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A hollow muscular organ, present in humans and most vertebrates, which receives dilute bile from the liver, concentrates it, and discharges it into the duodenum. It also participates in the entero-hepatic (re)circulation of bile, and in secretion and removal of conjugated xenobiotics, including radiopaque substances taken orally or intravenously for diagnostic purposes. Although not a vital organ, it stores bile, regulates biliary tract pressures, and, when diseased, enhances precipitation of various constituents of the bile as gallstones.
The system of bile ducts lying outside the liver is known as the extrahepatic biliary tract. In humans (Illus.) right and left hepatic ducts empty into the common hepatic duct, which continues to the duodenum as the common bile duct, or ductus choledochus. The gallbladder and cystic duct thus appear to be accessory organs and therefore are removable. However, they are converted into main-line structures by the presence of a sphincter (sphincter of Oddi) at the choledochoduodenal junction. Tonic contraction of this sphincter between meals forces the bile to back up into the gallbladder.
In most other vertebrates essentially similar relations exist except when the gallbladder is absent, but there is considerable variation in proportion and arrangement of ducts, including the pancreatic ducts. See Liver, Pancreas
In humans, evacuation of the gallbladder is accomplished by a trigger mechanism which is set off by the presence of fatty foods, meat, and hydragogue cathartics in the duodenum and upper jejunum. Absorption of these substances by the mucous membrane results in the release of cholecystokinin (CCK), a hormone which rapidly circulates in the bloodstream and simultaneously produces contraction of the gallbladder and relaxation of the sphincter of Oddi. The most effective food is egg yolk, which contains certain l-amino acids. Resorption of bile salts by the intestine stimulates secretion of bile for hours after a meal. See Digestive system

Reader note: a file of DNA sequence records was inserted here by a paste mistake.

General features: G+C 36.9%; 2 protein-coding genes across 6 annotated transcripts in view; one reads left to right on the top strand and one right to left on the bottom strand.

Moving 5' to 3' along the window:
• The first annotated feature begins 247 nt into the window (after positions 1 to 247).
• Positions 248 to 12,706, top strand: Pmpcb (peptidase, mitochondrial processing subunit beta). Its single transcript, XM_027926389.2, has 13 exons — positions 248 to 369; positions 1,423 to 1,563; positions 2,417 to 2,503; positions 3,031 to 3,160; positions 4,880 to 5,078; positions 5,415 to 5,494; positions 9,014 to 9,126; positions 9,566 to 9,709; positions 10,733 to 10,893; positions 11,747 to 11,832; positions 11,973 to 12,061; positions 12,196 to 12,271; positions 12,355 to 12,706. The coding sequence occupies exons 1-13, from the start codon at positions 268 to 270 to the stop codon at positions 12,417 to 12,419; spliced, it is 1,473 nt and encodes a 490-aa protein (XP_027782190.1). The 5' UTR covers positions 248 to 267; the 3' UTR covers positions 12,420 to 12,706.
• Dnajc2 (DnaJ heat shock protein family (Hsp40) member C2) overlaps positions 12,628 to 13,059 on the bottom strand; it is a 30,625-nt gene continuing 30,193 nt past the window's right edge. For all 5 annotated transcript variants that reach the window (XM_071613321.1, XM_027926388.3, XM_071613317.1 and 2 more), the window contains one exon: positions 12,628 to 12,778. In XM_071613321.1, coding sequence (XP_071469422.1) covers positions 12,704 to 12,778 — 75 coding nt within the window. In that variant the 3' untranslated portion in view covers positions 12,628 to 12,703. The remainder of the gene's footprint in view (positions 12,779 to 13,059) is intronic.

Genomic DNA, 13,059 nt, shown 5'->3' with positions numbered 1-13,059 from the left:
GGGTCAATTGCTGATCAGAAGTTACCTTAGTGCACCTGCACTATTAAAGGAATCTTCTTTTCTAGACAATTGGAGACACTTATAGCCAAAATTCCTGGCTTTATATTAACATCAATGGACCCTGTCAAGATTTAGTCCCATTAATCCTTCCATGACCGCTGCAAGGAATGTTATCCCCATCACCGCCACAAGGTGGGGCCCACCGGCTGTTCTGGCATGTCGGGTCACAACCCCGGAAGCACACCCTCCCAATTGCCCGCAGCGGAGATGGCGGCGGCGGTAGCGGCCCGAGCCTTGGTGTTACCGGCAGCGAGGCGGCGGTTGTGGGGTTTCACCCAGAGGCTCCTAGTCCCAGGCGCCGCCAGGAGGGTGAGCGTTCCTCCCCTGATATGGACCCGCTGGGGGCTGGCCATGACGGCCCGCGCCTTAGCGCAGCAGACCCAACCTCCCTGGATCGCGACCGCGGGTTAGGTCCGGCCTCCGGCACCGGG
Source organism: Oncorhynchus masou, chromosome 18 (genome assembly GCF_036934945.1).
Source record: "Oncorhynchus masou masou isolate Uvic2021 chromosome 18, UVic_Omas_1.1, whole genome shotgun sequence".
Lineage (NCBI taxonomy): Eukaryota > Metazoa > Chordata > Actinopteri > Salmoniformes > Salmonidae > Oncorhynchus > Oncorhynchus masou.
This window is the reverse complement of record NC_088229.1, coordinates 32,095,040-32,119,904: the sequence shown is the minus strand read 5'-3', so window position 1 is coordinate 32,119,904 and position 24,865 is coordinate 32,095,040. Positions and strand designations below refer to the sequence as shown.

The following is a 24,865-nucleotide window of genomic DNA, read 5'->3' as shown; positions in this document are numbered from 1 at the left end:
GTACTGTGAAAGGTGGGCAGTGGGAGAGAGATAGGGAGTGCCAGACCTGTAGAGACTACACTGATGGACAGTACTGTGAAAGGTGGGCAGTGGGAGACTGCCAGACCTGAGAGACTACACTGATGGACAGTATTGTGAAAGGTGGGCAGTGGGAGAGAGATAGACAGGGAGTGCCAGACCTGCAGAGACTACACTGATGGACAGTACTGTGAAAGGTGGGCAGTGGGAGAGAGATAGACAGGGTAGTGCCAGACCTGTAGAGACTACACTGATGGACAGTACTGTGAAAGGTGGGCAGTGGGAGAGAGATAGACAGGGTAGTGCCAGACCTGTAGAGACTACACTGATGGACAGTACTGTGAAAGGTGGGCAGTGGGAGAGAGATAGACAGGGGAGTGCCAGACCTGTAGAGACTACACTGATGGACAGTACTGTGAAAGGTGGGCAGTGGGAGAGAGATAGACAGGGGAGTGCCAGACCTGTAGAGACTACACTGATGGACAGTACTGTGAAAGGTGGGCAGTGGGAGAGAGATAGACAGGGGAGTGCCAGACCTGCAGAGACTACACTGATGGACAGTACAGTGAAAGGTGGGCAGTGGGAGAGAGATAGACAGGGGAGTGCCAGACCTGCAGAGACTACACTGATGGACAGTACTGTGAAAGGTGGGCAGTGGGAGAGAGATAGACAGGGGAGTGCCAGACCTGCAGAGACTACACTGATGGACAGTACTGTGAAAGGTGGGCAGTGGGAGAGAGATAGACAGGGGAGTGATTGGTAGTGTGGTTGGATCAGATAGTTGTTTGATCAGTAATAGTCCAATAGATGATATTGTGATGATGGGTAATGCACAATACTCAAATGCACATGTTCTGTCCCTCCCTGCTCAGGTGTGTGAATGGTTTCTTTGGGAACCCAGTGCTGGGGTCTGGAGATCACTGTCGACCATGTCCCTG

the organ of vertebrate animals and man in which bile accumulates. The degree of gallbladder development is determined by the nutritional method of the organism. In predatory animals, whose diet contains much fat, it is better developed than in herbivores. The gallbladder is usually located in the liver itself or is close to it and has an effluent duct, which, merging with the effluent duct of the liver, forms the bile duct, which opens into the duodenum. Some animals have two hepatic ducts: one of them, the hepatocystic duct, connects directly with the gallbladder; the other either opens into the cystic duct (usually the case) or directly into the duodenum and is then called the hepatoenteric duct. A gallbladder is present in hagfish and the larvae of lampreys, the majority offish, all amphibians and reptiles, and the majority of birds. (It is especially large in predators.) Among mammals, the gallbladder is absent in many rodents (mice, rats, and hamsters), whales, elephants, and perissodactyls (horses, tapirs, and rhinoceroses), and some artiodactyls (deer and camels).
In man the gallbladder is a thin-walled, pear-shaped pouch 10-14 centimeters (cm) long and 3.5-4 cm wide, with a capacity of 30-70 cm3. It is located on the lower surface of the liver, with which it is connected by porous tissue. The wall of the gallbladder consists of mucous, muscular, and serous coats. Gradually narrowing, the gallbladder becomes the cystic duct, which merges with the hepatic duct to form the common bile duct; this, together with the pancreatic duct, empties into the duodenum. Bile produced in the liver is carried through the hepatic duct into the gallbladder. Contractions of the gallbladder musculature, induced by the entrance of bile into the duodenum, begin as a result of the effect of stimuli connected with food intake and are repeated periodically during digestion. [9-474.2]